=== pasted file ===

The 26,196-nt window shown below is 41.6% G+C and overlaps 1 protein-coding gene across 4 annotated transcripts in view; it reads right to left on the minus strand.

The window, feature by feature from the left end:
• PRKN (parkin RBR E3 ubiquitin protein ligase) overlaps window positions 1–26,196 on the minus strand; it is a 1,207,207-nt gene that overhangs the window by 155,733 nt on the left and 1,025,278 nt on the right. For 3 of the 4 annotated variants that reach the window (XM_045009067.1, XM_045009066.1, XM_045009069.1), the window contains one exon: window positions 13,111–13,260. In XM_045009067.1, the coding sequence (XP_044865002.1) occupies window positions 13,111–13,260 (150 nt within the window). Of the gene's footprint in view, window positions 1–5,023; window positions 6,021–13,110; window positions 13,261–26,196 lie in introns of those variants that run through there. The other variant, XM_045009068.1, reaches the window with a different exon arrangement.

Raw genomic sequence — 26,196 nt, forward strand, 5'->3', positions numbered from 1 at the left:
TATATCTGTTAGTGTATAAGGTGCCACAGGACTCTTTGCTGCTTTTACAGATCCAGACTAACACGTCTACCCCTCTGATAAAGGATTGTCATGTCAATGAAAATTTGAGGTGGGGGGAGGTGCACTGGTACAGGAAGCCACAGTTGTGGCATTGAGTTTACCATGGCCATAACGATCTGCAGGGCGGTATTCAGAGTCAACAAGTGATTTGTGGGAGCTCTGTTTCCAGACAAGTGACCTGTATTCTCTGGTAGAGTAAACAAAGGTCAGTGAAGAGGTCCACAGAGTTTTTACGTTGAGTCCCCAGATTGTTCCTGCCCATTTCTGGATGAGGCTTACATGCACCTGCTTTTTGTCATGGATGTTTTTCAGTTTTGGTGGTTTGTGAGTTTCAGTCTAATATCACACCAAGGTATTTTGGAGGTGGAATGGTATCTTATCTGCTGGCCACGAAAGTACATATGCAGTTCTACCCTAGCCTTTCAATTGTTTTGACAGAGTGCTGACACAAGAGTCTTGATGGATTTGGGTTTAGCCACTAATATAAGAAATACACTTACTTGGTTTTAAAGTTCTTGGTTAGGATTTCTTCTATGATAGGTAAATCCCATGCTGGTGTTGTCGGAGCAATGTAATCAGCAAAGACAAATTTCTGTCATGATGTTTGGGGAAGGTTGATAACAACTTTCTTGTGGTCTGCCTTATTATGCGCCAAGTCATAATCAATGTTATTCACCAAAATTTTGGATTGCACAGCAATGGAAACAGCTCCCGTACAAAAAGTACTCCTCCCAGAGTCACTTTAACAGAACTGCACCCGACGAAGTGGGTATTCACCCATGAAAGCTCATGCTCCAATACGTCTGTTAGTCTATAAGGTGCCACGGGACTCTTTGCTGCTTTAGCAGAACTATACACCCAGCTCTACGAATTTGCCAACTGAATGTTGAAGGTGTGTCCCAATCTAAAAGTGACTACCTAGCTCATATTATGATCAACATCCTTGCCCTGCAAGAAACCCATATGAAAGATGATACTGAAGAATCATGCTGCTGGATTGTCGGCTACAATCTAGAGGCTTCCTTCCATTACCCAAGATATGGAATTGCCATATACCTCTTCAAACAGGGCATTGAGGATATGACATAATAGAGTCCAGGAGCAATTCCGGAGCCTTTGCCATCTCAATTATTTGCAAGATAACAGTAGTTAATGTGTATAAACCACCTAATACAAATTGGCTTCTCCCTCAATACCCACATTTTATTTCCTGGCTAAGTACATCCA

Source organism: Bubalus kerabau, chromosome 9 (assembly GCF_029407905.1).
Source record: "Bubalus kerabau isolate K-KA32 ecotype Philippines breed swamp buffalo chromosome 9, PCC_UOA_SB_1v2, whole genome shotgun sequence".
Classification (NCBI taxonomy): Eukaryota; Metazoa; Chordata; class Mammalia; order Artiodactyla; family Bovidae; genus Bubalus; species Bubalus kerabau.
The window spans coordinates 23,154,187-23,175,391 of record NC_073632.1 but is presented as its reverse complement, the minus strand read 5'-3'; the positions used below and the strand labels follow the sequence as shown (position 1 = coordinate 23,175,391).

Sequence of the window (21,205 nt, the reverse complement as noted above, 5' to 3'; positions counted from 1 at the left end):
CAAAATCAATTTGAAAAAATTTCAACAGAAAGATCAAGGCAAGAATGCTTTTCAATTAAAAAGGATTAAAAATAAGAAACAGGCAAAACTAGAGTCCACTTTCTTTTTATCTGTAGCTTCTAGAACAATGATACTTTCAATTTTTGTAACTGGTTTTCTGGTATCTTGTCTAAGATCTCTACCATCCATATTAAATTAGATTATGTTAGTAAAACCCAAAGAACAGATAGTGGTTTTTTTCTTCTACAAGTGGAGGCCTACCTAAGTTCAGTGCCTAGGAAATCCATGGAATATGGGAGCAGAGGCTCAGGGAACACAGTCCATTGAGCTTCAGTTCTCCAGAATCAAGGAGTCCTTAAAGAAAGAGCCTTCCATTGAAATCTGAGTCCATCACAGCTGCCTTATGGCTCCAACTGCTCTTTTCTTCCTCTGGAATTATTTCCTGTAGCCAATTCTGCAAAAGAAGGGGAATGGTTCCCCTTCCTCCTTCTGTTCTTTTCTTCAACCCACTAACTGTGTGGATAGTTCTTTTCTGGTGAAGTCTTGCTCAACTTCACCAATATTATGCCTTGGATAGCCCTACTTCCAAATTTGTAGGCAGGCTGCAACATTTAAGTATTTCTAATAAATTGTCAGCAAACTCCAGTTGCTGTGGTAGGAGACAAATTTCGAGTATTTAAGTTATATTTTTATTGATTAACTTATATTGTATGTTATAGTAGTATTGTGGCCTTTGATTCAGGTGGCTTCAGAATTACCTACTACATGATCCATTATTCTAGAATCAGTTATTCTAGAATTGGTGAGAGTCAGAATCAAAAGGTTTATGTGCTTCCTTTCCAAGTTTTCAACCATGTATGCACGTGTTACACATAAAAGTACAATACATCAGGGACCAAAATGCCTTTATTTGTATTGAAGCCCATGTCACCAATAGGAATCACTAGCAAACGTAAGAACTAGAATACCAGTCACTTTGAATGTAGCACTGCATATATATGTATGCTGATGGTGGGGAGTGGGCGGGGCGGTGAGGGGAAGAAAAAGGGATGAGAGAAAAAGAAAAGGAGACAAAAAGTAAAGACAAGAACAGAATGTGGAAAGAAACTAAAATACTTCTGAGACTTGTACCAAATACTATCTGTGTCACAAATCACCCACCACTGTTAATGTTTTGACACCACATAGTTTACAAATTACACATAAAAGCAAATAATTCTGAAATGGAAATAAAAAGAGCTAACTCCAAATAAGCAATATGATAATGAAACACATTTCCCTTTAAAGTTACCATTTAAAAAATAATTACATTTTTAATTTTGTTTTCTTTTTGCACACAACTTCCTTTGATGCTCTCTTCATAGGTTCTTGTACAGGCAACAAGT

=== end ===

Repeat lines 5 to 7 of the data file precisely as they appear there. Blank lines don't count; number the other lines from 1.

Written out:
TATATCTGTTAGTGTATAAGGTGCCACAGGACTCTTTGCTGCTTTTACAGATCCAGACTAACACGTCTACCCCTCTGATAAAGGATTGTCATGTCAATGAAAATTTGAGGTGGGGGGAGGTGCACTGGTACAGGAAGCCACAGTTGTGGCATTGAGTTTACCATGGCCATAACGATCTGCAGGGCGGTATTCAGAGTCAACAAGTGATTTGTGGGAGCTCTGTTTCCAGACAAGTGACCTGTATTCTCTGGTAGAGTAAACAAAGGTCAGTGAAGAGGTCCACAGAGTTTTTACGTTGAGTCCCCAGATTGTTCCTGCCCATTTCTGGATGAGGCTTACATGCACCTGCTTTTTGTCATGGATGTTTTTCAGTTTTGGTGGTTTGTGAGTTTCAGTCTAATATCACACCAAGGTATTTTGGAGGTGGAATGGTATCTTATCTGCTGGCCACGAAAGTACATATGCAGTTCTACCCTAGCCTTTCAATTGTTTTGACAGAGTGCTGACACAAGAGTCTTGATGGATTTGGGTTTAGCCACTAATATAAGAAATACACTTACTTGGTTTTAAAGTTCTTGGTTAGGATTTCTTCTATGATAGGTAAATCCCATGCTGGTGTTGTCGGAGCAATGTAATCAGCAAAGACAAATTTCTGTCATGATGTTTGGGGAAGGTTGATAACAACTTTCTTGTGGTCTGCCTTATTATGCGCCAAGTCATAATCAATGTTATTCACCAAAATTTTGGATTGCACAGCAATGGAAACAGCTCCCGTACAAAAAGTACTCCTCCCAGAGTCACTTTAACAGAACTGCACCCGACGAAGTGGGTATTCACCCATGAAAGCTCATGCTCCAATACGTCTGTTAGTCTATAAGGTGCCACGGGACTCTTTGCTGCTTTAGCAGAACTATACACCCAGCTCTACGAATTTGCCAACTGAATGTTGAAGGTGTGTCCCAATCTAAAAGTGACTACCTAGCTCATATTATGATCAACATCCTTGCCCTGCAAGAAACCCATATGAAAGATGATACTGAAGAATCATGCTGCTGGATTGTCGGCTACAATCTAGAGGCTTCCTTCCATTACCCAAGATATGGAATTGCCATATACCTCTTCAAACAGGGCATTGAGGATATGACATAATAGAGTCCAGGAGCAATTCCGGAGCCTTTGCCATCTCAATTATTTGCAAGATAACAGTAGTTAATGTGTATAAACCACCTAATACAAATTGGCTTCTCCCTCAATACCCACATTTTATTTCCTGGCTAAGTACATCCA

Source organism: Bubalus kerabau, chromosome 9 (assembly GCF_029407905.1).
Source record: "Bubalus kerabau isolate K-KA32 ecotype Philippines breed swamp buffalo chromosome 9, PCC_UOA_SB_1v2, whole genome shotgun sequence".